The Western Balkans Partnership Summit advances regional economic cooperation to attract investment and accelerate recovery
Today, leaders from the Western Balkan Six – Albania, Bosnia and Herzegovina, Kosovo, North Macedonia, Montenegro, and Serbia – joined together at the Western Balkans Partnership Summit to adopt practical measures to deepen regional economic cooperation and recovery measures to counter the COVID-19 economic crisis. The leaders’ decisions will serve to stimulate economic recovery, boost the region’s long-term competitiveness, and strengthen its attractiveness for investors. US, European, and key institution representatives joined the support the leaders’ decisions.
The summit’s achievements include a renewed regional commitment to implementing free movement for goods, services, capital and people; removing barriers that hinder economic growth; and identifying shovel-ready infrastructure investment projects so recovery funds and future investment can be deployed swiftly and effectively. These projects would focus on infrastructure to support green energy efforts, the digital economy, and job creation. The commitments today will help produce a successful summit this fall as part of the Berlin Process.
Specifically, the leaders agreed to make permanent the so-called green lanes established during the lockdown to ensure the unobstructed flow of all goods and priority passage for essential goods; and to expand the green lane concept to more goods and to EU neighbors of the Western Balkan Six when they meet again in Sophia this fall. They agreed to tackle these issues together and work regionally, making relevant bilateral or multilateral agreements open to all. They also pushed to make this effort visible to citizens by removing barriers to live, study, work, and visit through the region. The leaders also welcomed a commitment from the US Development Finance Corporation to prioritize investment in the region.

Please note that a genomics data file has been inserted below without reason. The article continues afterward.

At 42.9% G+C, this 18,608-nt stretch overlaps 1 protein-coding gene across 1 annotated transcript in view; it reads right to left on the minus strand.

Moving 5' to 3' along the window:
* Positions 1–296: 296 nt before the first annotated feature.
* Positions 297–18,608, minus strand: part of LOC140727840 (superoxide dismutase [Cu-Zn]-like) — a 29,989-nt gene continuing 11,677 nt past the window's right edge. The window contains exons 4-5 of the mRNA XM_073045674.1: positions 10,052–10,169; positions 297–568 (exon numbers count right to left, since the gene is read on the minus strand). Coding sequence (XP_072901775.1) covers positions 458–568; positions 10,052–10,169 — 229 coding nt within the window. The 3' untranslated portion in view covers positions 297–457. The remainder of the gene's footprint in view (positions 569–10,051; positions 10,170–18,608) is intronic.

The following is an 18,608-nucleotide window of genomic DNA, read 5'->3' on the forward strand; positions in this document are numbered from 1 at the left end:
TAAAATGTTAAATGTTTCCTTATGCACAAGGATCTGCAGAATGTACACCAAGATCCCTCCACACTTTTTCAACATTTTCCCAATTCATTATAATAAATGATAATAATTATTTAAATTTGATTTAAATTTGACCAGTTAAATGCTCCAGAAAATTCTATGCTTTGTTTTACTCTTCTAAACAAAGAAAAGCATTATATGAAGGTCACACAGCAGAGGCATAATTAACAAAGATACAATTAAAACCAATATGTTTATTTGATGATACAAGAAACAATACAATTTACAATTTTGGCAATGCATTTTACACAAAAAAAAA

Today’s summit, which was convened virtually by the Atlantic Council, resulted in a chair’s statement endorsed by all leaders. The full text of the statement can be found here.
The primary objective of the summit was overcoming the economic challenges resulting from the fragmentation of the region. Barriers to the free movement of goods, services, and people have held back the regional economy and trade with EU member states, with goods spending as much as 80 percent of shipping time idling at border crossings.
While the pandemic is depressing economic activity, economic integration could boost regional economies by as much as 10 percent, according to the International Monetary Fund and the European Bank for Reconstruction and Development, and bring the region and its companies closer to the EU Internal Market.
In addition, the leaders committed to a plan designed to attract new investment in the region and accelerate the deployment of committed COVID-19 recovery funds.
Prime Minister Avdullah Hoti of Kosovo said:
“I welcome the initiative of the Atlantic Council to provide a platform for the countries of the Western Balkans to discuss and agree on concrete measures that will foster economic growth and foreign investment across the region. Regional cooperation is not a substitute for European integration, but rather an important preparatory step that helps our countries prepare for accession to the European Union. As an equal member of the Western Balkans Six, Kosovo is committed to contributing to regional economic cooperation.”
President Stevo Pendarovski of North Macedonia said:
“We fully support regional cooperation, and the economic agenda should lead before the political or security issues which occupied us for such a long time. Economic initiatives are very important because they are remedies for the biggest problem of our societies: people leaving the Balkans, primarily looking for a better economic future for their families. We have to find a solution for this challenge and one of the ways to improve the economic parameters of our countries is through regional cooperation.